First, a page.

Marc Gasol Has Buried His Laker Wounds

In the early summer of 2007, with the 48th pick, the Los Angeles Lakers drafted Marc Gasol and stashed him in Europe. The 22-year-old Gasol needed more than court work. He was overweight and didn’t yet possess an NBA body. Eight months later, the second-round pick was included in a draft package for his brother Pau Gasol. When the 2008-09 season started and Marc Gasol took the floor, heads turned. The pudgy center was now slim and his skills, particularly passing, were extraordinary. No, he wasn’t Pau. He didn’t have his offensive skill and touch, but Marc Gasol replaced his brother admirably in the gritty Memphis offense that featured Zach Randolph, Mike Conley, and Tony Allen.  He became an All-Star and his next to last year with the team, Gasol averaged 19.5 points and 6.3 rebounds. He was 32 years old.

History warns us that 32-year-olds, particularly 7-footers, begin a downward spiral. When he was 33, Gasol averaged 17.2 points and 8.1 rebounds. And then in 2018-19 came the drama.

Gasol and his coach David Fizdale had issues and Fizdale was fired. The nuts and bolts of what went down was that Marc Gasol went on a rant because he was not inserted into the Grizzlies 4th quarter lineup in a dreary game in which the Grizzlies were outplayed and looked disinterested. The Fitzdale-Gasol relationship had always been icy. Gasol was blamed and took the heat for the firing. At the time, the Grizz were in the middle of an eight-game losing streak without Mike Conley who was rehabbing an Achilles injury. Newbie coach Fizdale wasn’t the answer to heal the Memphis problems and Gasol let his frustrations get the best of him.

After the firing, Fizdale had many elite players on his side, primarily LeBron James who he coached in Miami and when he was fired James said Fizdale took the fall. Of course, he did. NBA coaches are punished, not the players. Without Conley, Gasol was the leader and it wasn’t a particular strength of his. Which was why the soap opera amused me. Marc Gasol spurned the Lakers several years earlier because he thought they were dysfunctional. Now, who was the dysfunctional one?

In the summer of 2015, Marc Gasol was an unrestricted free agent and the Lakers had money to spend. That he was Pau’s brother, and the Lakers thought enough of his talent to draft him in 2007, seemed to give the romantics of the world blind hope Gasol would sign. But there was something Lakers fans didn’t consider. Marc Gasol hated the Lakers.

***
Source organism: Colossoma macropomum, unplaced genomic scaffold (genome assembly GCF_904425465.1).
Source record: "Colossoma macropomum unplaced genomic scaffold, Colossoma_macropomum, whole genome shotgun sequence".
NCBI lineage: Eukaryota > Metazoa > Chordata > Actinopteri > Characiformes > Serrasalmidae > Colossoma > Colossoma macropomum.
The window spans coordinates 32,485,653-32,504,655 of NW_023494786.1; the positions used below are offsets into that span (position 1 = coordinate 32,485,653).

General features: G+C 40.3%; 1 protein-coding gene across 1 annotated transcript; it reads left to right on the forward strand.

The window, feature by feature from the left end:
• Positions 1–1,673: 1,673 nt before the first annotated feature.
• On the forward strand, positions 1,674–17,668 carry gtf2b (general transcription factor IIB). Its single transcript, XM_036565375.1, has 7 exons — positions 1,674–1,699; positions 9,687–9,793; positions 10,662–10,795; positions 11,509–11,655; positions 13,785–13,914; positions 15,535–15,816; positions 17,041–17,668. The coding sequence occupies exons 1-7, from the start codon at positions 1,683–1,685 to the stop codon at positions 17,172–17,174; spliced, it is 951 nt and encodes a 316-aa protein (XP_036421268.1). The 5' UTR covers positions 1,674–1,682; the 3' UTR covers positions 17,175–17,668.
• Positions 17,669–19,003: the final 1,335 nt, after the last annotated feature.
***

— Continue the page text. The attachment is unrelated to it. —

He never forgave Mitch Kupchak and Co. for the million times Pau Gasol was dangled in the media as trade bait. Pau Gasol was included in the vetoed Chris Paul trade, and when the Lakers took him back Gasol gave the organization his best as if they hadn’t wanted him gone. But the Lakers never reciprocated the loyalty or affection. Pau was never embraced as someone important to Lakers success. They continued to float his name publicly in trades. Hiring Mike D’Antoni when Pau Gasol was on the roster was a passive-aggressive way to push Pau out the door, particularly when D’Antoni benched Pau Gasol for Earl Clark.

Marc was a loyal brother.

Five years later, Marc is on the back nine of a career that only has a few years left. When he signed a deal for two years with the Lakers he buried all his you did Pau wrong baggage. Pau has forgiven the organization too and wants back in, whatever capacity the organization chooses. (Pau is father substitute #1 for Kobe’s girls: Natalia, Capri, and Bianka)

The Gasol the Lakers are getting is not the Gasol of 5 years ago. He’s near the end and the best thing you can say about him after reminding people he’s a seven-footer is that he is serviceable. He can’t do more than 25 minutes per game and last season that amounted to 7.5 points but 6.3 rebounds. His defense is still stellar but he moves like a seven-footer who is going to be 36 in January.

Gasol works because the Lakers stunned the L.A. world and snagged Montrezl Harrell from the Clippers, who will turn 27 three days before Gasol turns 36. Harrell’s motor, athleticism, and extroversion overshadow all the things Gasol cannot do anymore. What Gasol can do, rebound is still a need for the Lakers who have overturned their roster and will change their style of play.

Marc Gasol isn’t a Hall of  Famer like his brother. At this stage, if he can stay healthy, he moves the needle for a defensive team needing strength in the middle to compliment the skill, fire, and dominance of their frontcourt.